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Just Good News Monday

Updated: Mar 26

Kick-starting the week with a global collection of upbeat news nuggets.

Cole Brauer, sailor
Credit: Cole Brauer Ocean Racing
Hats Off to...

Cole Brauer, 29, who has becomes the first American woman to race solo around the globe. Of the 16 skippers in the inaugural Global Solo Challenge, Brauer was the only female and the youngest. At 5 feet, 2 inches and 100 lbs., she was also the smallest. Brauer set sail from A Coruña, Spain, on 29 October 2023. She traveled down the west African coast, rounding South Africa's Cape of Good Hope, before heading to the Indian Ocean, where she rounded Cape Leeuwin in Australia before setting out across the Pacific toward South America. Brauer covered 27,000 miles in the race in just over four months.

A Loony Holiday

One typically doesn’t travel to Las Vegas to relax, but this yellow-billed loon found total solace in the cerulean waters of the Bellagio Hotel’s artificial lake. The birds are among the 10 rarest avian species in the US, and they usually stick to coastal regions - landlocked Nevada’s urban desert isn’t its ideal home. So the Bellagio powered down its famous fountain show to retrieve the little loon, one of the hotel’s “most exclusive guests,” with state wildlife officials, who released him into a more suitable environment than the center of Sin City. The bird, a healthy juvenile, lives now in a remote location with ample food, space and peaceful waters. Footage of its release showed it propelling itself into the water using its wings in a sort of “birdy paddle.” Now if only the loon could get a handle on its gambling addiction.

The Urge to Dance

Scientists have discovered what makes us want to dance. Researchers from the National Institute of Health and Medical Research and Aix-Marseille University found that humans want to hit the dance floor because of the effect of syncopation on their left sensorimotor cortex. The study suggests this brain region is vital for integrating auditory and motor systems. The team also discovered that just the right level of syncopation - a mismatch between rhythm and beat - generates surprise, and when people's expectations are not met, it gets them dancing.

Bald Eagle next in Toronto
Credit: Toronto and Region Conservation Authority / Facebook
First Ever Nest

"We're thrilled to celebrate the arrival of Toronto's first-ever recorded Bald Eagle nest - a historic moment for our local ecosystem," exclaimed the Toronto and Region Conservation Authority (TRCA) in a Facebook announcement. This wonderful moment showcases a noteworthy comeback for the species, highlighting the effectiveness of conservation efforts in the region. The presence of the Bald Eagle nest in the heart of Toronto not only symbolizes the species' recovery but also serves as a tangible indicator of a flourishing environment.

Six- to seven-year-old mangrove trees at Tango Creek, in Pakistan’s Sindh province
Six- to seven-year-old mangrove trees at Tango Creek, in Pakistan’s Sindh province | Sindh Forest Department.
Numerous Benefits

Bucking the global trend - and thanks to massive mangrove planting and conservation programs - Pakistan's mangrove forests saw a three-fold expansion between 1986 and today, from 483 km2 to 1,439 km2, according to an analysis of satellite data. These semiaquatic trees offer a host of benefits, such as protecting coasts against storms and rising sea levels, providing habitat for fish, birds, and other wildlife, and sequestering carbon better than most other ecosystems on Earth, according to the IUCN.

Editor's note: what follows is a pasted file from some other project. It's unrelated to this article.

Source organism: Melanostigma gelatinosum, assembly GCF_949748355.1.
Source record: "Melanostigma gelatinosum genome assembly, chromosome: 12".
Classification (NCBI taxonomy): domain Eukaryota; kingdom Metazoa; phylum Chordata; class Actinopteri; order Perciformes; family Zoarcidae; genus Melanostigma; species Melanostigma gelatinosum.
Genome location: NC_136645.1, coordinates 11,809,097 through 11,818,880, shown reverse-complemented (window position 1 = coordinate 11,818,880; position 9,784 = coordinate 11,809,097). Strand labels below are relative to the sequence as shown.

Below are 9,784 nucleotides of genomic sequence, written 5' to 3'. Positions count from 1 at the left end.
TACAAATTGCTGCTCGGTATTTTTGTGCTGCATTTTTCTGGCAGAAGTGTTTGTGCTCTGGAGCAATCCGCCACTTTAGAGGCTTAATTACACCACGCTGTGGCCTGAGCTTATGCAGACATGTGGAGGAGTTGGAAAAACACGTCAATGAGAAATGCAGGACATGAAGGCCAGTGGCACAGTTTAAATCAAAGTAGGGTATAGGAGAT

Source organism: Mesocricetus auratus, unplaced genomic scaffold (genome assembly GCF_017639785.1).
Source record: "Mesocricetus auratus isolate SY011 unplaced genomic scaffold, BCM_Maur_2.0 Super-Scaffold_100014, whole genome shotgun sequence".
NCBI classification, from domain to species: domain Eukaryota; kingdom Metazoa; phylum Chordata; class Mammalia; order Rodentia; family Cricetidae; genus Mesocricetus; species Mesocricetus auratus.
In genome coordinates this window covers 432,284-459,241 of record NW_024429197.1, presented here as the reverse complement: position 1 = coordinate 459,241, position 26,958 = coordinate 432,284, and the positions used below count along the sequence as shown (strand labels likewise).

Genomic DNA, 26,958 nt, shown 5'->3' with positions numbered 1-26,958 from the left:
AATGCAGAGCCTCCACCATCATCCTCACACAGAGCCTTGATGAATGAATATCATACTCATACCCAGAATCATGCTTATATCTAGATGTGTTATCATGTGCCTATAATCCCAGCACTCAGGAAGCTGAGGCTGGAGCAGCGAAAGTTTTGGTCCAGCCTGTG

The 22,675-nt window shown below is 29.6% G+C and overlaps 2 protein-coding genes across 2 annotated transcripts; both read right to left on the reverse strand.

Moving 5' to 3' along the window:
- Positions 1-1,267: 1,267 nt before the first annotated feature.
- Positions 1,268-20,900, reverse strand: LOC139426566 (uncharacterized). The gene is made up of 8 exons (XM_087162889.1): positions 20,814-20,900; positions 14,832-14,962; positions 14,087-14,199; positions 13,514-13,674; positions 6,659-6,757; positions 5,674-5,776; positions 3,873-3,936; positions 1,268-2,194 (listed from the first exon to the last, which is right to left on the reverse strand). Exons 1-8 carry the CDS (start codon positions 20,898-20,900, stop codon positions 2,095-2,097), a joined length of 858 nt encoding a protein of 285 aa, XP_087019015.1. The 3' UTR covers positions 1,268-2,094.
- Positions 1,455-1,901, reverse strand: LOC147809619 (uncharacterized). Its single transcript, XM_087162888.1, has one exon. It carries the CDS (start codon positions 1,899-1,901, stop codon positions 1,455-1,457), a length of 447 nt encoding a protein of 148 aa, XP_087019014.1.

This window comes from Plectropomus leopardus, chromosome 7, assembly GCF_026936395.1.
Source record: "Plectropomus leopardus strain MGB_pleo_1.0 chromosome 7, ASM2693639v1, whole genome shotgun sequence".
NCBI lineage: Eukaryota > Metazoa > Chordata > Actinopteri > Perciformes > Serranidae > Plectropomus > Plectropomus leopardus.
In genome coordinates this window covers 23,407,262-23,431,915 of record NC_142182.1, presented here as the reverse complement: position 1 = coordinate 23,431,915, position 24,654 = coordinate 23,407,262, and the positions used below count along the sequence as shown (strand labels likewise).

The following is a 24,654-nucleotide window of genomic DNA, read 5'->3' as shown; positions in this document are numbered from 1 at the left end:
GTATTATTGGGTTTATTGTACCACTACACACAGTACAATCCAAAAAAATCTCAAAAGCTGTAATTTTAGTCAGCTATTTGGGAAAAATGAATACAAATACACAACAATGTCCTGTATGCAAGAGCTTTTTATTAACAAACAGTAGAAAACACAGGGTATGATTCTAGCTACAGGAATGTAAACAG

BMW bobsleigh footwear
Credit: BMW Group
BMW Footwear

In the world of bobsleigh, success is a delicate balance between athlete performance, equipment quality, and steering precision. While the focus has often been on the athletes' strength and technique, the importance of footwear cannot be underestimated, especially during the crucial push-off phase of the race. Ice is slippery, so grip and force transfer are critical. There's only a few seconds of running in a bobsleigh heat, but one slip can skittle the whole team. Seeing the need for high-performance ice sport footwear, BMW has jumped in to build custom, 3D-printed traction aids for the 2025 Winter Olympics.

Solar panels above a cemetery in France
Rendering: Brier'energie
Solar Cemetery

The residents of Saint-Joachim in Pays de la Loire, France, are putting solar canopies over their cemetery - and will be able to supply electricity to all the commune’s 4,000 residents from the summer of 2025. What’s neat about this project is that it will do more than generate clean energy and provide shade. It will also collect rainwater for a nearby sports complex, which will help prevent flooding in the marshy cemetery. This grassroots project is pretty groundbreaking. Cemeteries are often sacred, so solar canopies over them would require buy-in from invested parties, as is the case in Saint-Joaquim.

Don Gorske in his local McDonalds
Credit: Guinness World Records
Big Mac's Biggest Fan

A 70-year-old man from Wisconsin has broken his own world record for eating the most McDonald's Big Macs, having chomped through an astounding 34,128 during his lifetime. Don Gorske is one of Guinness World Records' longest running record-holders, having held the title for 24 years. He's so well known at his local McDonald's that staff have put a picture of him on the wall. And the fast-food fan doesn't appear to have had any adverse health problems as a result of his hamburger habit, though he has stopped ordering sides of fries.


"A person always doing his or her best becomes a natural leader, just by example." Joe DiMaggio

On This Day

11 March 1990: Following a vote in the parliament, Lithuania became the first Soviet republic to declare its independence from the U.S.S.R.


Mood Booster

Wonderful World: David Attenborough.


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